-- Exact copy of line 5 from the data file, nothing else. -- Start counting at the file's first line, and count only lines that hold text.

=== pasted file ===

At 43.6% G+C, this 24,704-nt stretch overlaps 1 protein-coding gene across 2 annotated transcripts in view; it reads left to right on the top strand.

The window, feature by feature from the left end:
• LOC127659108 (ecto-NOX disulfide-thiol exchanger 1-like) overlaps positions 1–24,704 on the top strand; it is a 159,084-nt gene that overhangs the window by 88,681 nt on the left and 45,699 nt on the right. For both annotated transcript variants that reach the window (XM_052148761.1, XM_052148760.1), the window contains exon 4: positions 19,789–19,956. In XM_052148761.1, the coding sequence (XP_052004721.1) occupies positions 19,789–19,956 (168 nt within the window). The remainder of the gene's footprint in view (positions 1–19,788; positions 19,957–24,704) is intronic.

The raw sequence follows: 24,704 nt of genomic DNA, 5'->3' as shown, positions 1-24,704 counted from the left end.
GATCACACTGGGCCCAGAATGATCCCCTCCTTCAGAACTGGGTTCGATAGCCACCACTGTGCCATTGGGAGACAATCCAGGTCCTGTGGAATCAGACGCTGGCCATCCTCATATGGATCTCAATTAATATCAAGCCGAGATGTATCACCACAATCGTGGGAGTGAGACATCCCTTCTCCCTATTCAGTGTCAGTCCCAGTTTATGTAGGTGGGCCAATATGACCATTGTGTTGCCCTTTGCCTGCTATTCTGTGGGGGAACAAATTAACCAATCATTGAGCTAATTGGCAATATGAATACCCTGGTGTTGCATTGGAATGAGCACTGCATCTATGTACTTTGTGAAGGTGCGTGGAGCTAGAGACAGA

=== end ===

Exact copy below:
GATCACACTGGGCCCAGAATGATCCCCTCCTTCAGAACTGGGTTCGATAGCCACCACTGTGCCATTGGGAGACAATCCAGGTCCTGTGGAATCAGACGCTGGCCATCCTCATATGGATCTCAATTAATATCAAGCCGAGATGTATCACCACAATCGTGGGAGTGAGACATCCCTTCTCCCTATTCAGTGTCAGTCCCAGTTTATGTAGGTGGGCCAATATGACCATTGTGTTGCCCTTTGCCTGCTATTCTGTGGGGGAACAAATTAACCAATCATTGAGCTAATTGGCAATATGAATACCCTGGTGTTGCATTGGAATGAGCACTGCATCTATGTACTTTGTGAAGGTGCGTGGAGCTAGAGACAGA